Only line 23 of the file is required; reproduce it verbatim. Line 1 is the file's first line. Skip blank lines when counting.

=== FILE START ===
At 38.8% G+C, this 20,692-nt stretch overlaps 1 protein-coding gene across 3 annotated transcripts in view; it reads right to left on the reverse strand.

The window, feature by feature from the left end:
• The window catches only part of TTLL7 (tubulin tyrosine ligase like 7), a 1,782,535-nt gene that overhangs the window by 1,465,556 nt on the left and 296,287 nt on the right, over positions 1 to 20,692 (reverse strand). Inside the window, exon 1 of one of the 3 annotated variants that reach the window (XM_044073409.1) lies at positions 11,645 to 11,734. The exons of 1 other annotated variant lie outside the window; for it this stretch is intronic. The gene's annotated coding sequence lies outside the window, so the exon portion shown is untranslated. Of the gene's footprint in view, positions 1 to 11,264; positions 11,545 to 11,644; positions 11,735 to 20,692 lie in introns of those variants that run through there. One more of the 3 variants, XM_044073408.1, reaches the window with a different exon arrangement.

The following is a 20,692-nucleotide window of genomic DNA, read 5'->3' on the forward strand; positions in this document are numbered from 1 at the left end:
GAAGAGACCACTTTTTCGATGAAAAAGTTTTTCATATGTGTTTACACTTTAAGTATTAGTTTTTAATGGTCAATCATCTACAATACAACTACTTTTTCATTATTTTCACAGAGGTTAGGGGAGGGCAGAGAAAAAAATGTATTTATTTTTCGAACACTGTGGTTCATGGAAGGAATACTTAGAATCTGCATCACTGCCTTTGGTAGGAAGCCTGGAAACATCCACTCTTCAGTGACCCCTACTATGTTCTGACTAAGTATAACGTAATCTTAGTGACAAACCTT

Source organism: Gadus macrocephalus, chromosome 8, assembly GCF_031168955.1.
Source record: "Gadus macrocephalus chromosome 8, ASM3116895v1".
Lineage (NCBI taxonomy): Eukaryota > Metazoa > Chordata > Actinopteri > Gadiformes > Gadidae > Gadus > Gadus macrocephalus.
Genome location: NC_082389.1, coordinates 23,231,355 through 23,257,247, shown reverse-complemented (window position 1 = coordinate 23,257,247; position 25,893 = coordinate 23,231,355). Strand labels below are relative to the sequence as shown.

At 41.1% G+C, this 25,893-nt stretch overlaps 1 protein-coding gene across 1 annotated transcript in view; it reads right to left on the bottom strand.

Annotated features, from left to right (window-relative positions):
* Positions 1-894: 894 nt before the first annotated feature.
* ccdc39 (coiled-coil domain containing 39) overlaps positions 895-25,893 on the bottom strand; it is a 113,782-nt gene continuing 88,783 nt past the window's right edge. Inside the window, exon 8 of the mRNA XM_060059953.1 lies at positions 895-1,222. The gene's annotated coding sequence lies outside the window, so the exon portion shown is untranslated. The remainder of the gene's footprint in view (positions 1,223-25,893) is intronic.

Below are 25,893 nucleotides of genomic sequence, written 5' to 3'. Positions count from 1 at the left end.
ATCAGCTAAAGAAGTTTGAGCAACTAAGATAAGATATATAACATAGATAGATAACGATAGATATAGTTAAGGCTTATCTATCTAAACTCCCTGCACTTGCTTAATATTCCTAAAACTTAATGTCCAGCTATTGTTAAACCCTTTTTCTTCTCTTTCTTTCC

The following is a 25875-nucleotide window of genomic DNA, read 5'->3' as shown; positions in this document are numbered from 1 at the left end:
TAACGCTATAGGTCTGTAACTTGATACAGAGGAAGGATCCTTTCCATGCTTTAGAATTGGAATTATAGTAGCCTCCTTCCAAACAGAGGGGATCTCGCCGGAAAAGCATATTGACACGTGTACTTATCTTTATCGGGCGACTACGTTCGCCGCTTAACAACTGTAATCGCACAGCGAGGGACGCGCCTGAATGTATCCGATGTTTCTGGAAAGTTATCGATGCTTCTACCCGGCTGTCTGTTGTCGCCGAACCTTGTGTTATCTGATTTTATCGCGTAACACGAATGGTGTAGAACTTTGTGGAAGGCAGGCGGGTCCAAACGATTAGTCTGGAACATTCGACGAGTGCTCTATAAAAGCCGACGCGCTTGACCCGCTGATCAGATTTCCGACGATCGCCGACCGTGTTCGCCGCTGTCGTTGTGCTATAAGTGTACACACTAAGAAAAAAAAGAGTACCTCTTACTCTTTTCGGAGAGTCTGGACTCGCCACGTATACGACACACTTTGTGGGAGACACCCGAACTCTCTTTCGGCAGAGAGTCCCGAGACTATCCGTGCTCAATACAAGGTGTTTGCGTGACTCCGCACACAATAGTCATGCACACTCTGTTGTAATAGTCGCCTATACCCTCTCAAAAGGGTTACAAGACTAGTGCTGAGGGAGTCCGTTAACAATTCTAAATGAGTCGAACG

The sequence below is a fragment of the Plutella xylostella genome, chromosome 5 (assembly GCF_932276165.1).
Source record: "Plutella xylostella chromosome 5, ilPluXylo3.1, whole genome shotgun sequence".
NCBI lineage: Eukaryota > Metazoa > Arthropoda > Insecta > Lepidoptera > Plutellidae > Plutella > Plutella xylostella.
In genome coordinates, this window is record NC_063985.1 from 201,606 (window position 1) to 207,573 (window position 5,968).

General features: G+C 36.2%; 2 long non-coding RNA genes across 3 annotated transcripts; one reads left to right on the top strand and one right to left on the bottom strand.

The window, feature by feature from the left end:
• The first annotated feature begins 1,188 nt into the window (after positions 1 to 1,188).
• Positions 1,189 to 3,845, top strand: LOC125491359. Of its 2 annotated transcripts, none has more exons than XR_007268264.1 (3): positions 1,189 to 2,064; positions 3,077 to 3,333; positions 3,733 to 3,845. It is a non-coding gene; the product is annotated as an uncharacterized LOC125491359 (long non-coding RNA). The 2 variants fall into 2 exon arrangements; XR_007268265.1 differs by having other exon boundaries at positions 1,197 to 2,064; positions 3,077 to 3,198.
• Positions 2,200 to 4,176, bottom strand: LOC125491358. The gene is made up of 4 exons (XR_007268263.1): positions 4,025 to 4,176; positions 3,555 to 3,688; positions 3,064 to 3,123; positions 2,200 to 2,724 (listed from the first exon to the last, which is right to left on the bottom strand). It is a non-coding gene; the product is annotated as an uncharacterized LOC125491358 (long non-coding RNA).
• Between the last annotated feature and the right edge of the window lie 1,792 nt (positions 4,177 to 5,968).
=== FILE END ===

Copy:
The window, feature by feature from the left end: